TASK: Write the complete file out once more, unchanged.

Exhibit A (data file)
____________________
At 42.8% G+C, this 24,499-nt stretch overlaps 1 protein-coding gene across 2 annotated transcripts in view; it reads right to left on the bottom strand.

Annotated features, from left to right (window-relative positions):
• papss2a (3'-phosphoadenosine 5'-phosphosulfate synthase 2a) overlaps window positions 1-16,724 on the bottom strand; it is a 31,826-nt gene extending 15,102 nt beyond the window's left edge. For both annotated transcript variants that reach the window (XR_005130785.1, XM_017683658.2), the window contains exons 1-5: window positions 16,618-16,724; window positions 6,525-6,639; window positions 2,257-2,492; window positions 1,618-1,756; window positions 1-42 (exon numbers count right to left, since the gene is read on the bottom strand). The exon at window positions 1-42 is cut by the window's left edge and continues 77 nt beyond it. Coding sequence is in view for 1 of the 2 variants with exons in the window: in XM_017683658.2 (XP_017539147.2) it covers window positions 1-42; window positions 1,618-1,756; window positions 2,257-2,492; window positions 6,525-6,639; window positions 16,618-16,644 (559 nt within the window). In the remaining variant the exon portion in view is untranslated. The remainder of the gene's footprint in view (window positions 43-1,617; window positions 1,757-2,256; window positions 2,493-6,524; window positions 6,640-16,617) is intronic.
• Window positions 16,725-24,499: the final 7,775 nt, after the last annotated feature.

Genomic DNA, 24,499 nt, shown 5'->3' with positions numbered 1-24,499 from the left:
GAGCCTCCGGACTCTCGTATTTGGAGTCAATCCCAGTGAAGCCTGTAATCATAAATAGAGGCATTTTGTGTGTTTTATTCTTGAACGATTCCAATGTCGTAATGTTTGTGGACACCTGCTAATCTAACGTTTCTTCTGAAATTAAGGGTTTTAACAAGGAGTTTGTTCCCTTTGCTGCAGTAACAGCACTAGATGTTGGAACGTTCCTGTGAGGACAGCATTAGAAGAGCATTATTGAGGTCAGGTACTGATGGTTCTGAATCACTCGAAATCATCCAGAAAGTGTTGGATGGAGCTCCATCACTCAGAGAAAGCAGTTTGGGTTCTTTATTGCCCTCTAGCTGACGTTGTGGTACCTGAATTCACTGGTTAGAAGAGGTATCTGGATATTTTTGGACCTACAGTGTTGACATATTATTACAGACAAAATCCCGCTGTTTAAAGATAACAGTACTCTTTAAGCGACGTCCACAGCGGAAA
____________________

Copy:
At 42.8% G+C, this 24,499-nt stretch overlaps 1 protein-coding gene across 2 annotated transcripts in view; it reads right to left on the bottom strand.

Annotated features, from left to right (window-relative positions):
• papss2a (3'-phosphoadenosine 5'-phosphosulfate synthase 2a) overlaps window positions 1-16,724 on the bottom strand; it is a 31,826-nt gene extending 15,102 nt beyond the window's left edge. For both annotated transcript variants that reach the window (XR_005130785.1, XM_017683658.2), the window contains exons 1-5: window positions 16,618-16,724; window positions 6,525-6,639; window positions 2,257-2,492; window positions 1,618-1,756; window positions 1-42 (exon numbers count right to left, since the gene is read on the bottom strand). The exon at window positions 1-42 is cut by the window's left edge and continues 77 nt beyond it. Coding sequence is in view for 1 of the 2 variants with exons in the window: in XM_017683658.2 (XP_017539147.2) it covers window positions 1-42; window positions 1,618-1,756; window positions 2,257-2,492; window positions 6,525-6,639; window positions 16,618-16,644 (559 nt within the window). In the remaining variant the exon portion in view is untranslated. The remainder of the gene's footprint in view (window positions 43-1,617; window positions 1,757-2,256; window positions 2,493-6,524; window positions 6,640-16,617) is intronic.
• Window positions 16,725-24,499: the final 7,775 nt, after the last annotated feature.

Genomic DNA, 24,499 nt, shown 5'->3' with positions numbered 1-24,499 from the left:
GAGCCTCCGGACTCTCGTATTTGGAGTCAATCCCAGTGAAGCCTGTAATCATAAATAGAGGCATTTTGTGTGTTTTATTCTTGAACGATTCCAATGTCGTAATGTTTGTGGACACCTGCTAATCTAACGTTTCTTCTGAAATTAAGGGTTTTAACAAGGAGTTTGTTCCCTTTGCTGCAGTAACAGCACTAGATGTTGGAACGTTCCTGTGAGGACAGCATTAGAAGAGCATTATTGAGGTCAGGTACTGATGGTTCTGAATCACTCGAAATCATCCAGAAAGTGTTGGATGGAGCTCCATCACTCAGAGAAAGCAGTTTGGGTTCTTTATTGCCCTCTAGCTGACGTTGTGGTACCTGAATTCACTGGTTAGAAGAGGTATCTGGATATTTTTGGACCTACAGTGTTGACATATTATTACAGACAAAATCCCGCTGTTTAAAGATAACAGTACTCTTTAAGCGACGTCCACAGCGGAAA